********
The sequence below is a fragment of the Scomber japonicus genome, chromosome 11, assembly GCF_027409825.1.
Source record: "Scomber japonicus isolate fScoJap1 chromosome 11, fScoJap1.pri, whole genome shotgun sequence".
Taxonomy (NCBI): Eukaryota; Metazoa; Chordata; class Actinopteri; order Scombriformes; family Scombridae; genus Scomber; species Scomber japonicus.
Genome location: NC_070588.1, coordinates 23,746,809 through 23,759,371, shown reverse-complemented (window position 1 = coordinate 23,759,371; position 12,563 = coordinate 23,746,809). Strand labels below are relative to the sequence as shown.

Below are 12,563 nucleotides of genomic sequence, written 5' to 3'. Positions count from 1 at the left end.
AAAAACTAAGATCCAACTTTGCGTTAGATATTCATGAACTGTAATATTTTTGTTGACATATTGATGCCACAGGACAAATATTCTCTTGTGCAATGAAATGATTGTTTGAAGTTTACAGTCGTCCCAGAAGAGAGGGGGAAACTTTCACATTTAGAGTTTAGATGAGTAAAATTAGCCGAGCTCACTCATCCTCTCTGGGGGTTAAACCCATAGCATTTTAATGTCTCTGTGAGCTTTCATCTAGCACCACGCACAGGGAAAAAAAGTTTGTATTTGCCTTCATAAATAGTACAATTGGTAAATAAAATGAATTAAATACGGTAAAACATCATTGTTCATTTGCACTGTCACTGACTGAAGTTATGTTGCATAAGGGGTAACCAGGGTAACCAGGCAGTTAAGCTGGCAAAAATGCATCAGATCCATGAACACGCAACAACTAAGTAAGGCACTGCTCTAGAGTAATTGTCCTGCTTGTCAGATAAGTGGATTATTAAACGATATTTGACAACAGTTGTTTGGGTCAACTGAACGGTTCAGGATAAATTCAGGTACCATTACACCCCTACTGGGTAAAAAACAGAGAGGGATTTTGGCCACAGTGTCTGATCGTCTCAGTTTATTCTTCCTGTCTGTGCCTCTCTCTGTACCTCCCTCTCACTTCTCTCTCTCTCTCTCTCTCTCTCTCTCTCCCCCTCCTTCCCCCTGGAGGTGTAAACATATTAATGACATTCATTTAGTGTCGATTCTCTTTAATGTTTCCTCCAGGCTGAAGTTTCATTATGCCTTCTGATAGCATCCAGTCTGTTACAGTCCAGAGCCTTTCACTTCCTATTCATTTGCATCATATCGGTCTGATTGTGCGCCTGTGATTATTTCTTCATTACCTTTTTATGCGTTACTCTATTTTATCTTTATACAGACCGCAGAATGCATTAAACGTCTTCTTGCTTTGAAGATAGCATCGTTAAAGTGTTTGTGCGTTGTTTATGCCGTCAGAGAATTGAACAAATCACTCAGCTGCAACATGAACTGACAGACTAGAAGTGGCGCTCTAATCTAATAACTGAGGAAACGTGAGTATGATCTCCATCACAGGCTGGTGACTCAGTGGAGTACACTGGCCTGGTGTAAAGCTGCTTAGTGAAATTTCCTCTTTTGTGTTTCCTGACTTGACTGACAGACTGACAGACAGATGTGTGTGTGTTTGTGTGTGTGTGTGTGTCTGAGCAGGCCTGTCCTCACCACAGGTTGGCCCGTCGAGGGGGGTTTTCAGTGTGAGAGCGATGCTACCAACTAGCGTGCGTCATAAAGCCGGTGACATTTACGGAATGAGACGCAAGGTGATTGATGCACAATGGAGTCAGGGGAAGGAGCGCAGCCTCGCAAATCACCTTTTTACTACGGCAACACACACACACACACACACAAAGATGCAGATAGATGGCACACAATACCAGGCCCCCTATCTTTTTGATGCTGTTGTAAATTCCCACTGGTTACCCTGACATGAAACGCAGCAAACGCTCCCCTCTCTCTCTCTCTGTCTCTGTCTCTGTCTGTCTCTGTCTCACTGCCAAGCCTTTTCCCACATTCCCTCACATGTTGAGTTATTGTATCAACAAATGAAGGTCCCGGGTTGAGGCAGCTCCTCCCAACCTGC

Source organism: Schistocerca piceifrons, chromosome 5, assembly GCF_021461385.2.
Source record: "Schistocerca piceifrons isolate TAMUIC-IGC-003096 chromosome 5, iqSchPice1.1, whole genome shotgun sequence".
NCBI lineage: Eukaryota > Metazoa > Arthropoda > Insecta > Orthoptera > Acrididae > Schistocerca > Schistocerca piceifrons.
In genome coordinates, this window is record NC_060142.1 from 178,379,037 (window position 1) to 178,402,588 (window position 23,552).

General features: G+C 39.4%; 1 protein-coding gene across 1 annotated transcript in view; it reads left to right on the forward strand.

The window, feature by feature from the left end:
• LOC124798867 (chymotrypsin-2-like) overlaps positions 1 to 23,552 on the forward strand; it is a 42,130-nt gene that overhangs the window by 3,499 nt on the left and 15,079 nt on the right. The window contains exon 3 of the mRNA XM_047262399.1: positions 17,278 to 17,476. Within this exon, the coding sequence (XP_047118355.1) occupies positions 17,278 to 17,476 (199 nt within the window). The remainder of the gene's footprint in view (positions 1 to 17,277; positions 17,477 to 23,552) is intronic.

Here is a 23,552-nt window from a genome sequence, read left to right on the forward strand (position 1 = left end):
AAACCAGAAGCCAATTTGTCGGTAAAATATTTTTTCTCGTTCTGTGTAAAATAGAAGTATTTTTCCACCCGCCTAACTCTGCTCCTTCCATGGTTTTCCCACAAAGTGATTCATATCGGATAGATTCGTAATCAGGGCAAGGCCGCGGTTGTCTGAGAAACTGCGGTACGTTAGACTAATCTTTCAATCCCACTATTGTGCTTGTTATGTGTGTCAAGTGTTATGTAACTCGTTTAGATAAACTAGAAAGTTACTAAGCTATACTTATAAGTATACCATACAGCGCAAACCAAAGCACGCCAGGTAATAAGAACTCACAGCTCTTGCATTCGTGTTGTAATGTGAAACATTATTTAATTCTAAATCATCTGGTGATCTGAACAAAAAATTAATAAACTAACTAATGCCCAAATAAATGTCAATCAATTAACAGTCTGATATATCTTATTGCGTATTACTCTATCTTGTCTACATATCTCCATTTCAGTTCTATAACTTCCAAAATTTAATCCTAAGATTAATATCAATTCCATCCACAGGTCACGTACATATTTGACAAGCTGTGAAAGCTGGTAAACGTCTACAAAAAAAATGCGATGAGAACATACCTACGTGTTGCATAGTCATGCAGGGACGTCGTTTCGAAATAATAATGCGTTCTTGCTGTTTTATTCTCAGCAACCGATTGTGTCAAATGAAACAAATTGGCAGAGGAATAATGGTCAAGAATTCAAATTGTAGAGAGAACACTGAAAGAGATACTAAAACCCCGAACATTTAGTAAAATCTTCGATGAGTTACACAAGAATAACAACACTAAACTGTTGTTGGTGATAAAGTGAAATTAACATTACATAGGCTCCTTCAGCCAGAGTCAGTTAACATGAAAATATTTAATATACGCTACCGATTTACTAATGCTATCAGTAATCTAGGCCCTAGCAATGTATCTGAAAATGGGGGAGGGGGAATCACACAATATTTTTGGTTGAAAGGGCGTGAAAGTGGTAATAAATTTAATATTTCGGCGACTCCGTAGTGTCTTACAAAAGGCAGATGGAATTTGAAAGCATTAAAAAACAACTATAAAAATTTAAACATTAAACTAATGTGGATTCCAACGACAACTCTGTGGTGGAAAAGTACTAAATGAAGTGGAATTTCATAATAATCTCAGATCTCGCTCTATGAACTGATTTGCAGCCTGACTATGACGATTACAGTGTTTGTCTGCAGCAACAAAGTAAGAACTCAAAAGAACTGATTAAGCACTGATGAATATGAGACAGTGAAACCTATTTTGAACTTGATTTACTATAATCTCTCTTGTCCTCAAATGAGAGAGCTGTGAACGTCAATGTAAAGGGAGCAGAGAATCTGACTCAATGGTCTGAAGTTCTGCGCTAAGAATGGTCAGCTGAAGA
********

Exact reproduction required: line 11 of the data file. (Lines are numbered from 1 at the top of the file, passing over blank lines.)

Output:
General features: G+C 39.4%; 1 protein-coding gene across 1 annotated transcript in view; it reads left to right on the forward strand.